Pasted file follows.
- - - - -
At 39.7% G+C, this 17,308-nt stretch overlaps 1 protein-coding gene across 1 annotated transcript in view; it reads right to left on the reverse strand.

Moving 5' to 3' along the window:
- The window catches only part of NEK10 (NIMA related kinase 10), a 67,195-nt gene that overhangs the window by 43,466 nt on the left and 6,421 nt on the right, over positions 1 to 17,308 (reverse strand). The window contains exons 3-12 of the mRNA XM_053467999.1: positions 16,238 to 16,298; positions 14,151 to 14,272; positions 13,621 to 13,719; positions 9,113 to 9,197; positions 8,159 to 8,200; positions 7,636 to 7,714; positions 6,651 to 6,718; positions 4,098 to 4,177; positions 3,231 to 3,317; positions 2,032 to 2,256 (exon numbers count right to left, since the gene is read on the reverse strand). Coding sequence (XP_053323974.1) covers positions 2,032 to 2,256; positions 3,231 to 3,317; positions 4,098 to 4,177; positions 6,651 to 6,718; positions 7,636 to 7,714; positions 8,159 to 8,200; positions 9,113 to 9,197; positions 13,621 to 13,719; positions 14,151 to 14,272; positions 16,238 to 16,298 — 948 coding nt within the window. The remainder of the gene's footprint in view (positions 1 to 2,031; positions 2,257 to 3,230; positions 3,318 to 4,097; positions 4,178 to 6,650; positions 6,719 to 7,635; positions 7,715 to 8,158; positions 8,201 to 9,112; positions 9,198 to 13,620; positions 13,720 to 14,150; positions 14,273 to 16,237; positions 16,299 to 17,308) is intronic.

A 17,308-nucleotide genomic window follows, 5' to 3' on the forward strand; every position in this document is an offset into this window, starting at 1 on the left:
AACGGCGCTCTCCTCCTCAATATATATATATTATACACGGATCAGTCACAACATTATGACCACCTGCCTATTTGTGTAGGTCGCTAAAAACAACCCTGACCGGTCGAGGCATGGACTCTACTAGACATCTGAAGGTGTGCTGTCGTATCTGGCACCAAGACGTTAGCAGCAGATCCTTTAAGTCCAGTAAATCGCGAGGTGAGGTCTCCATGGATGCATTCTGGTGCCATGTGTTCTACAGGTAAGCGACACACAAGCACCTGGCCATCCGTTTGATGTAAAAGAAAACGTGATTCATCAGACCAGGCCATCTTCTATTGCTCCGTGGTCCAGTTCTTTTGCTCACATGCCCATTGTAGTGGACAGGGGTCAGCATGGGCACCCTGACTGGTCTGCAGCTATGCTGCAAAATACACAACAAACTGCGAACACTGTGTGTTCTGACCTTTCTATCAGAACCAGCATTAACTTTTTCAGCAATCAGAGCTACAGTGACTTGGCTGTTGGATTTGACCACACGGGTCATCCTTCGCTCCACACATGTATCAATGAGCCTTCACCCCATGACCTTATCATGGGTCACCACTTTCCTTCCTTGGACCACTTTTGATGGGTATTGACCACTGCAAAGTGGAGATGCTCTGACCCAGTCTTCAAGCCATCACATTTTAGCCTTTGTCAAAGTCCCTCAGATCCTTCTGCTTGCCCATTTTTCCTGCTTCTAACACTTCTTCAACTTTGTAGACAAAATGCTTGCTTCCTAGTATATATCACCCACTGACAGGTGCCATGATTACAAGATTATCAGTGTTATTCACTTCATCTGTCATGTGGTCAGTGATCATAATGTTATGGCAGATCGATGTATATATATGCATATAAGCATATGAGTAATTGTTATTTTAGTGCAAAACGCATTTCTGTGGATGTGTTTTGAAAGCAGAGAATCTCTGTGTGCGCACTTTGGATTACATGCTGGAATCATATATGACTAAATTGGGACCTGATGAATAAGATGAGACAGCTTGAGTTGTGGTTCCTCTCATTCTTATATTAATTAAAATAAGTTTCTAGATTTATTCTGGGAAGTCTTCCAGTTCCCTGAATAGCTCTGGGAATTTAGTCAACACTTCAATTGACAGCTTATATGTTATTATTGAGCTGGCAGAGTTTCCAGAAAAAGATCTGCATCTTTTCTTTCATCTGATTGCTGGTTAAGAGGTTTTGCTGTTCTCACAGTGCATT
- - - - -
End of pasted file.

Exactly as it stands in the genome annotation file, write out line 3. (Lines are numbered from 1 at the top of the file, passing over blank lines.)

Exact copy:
- The window catches only part of NEK10 (NIMA related kinase 10), a 67,195-nt gene that overhangs the window by 43,466 nt on the left and 6,421 nt on the right, over positions 1 to 17,308 (reverse strand). The window contains exons 3-12 of the mRNA XM_053467999.1: positions 16,238 to 16,298; positions 14,151 to 14,272; positions 13,621 to 13,719; positions 9,113 to 9,197; positions 8,159 to 8,200; positions 7,636 to 7,714; positions 6,651 to 6,718; positions 4,098 to 4,177; positions 3,231 to 3,317; positions 2,032 to 2,256 (exon numbers count right to left, since the gene is read on the reverse strand). Coding sequence (XP_053323974.1) covers positions 2,032 to 2,256; positions 3,231 to 3,317; positions 4,098 to 4,177; positions 6,651 to 6,718; positions 7,636 to 7,714; positions 8,159 to 8,200; positions 9,113 to 9,197; positions 13,621 to 13,719; positions 14,151 to 14,272; positions 16,238 to 16,298 — 948 coding nt within the window. The remainder of the gene's footprint in view (positions 1 to 2,031; positions 2,257 to 3,230; positions 3,318 to 4,097; positions 4,178 to 6,650; positions 6,719 to 7,635; positions 7,715 to 8,158; positions 8,201 to 9,112; positions 9,198 to 13,620; positions 13,720 to 14,150; positions 14,273 to 16,237; positions 16,299 to 17,308) is intronic.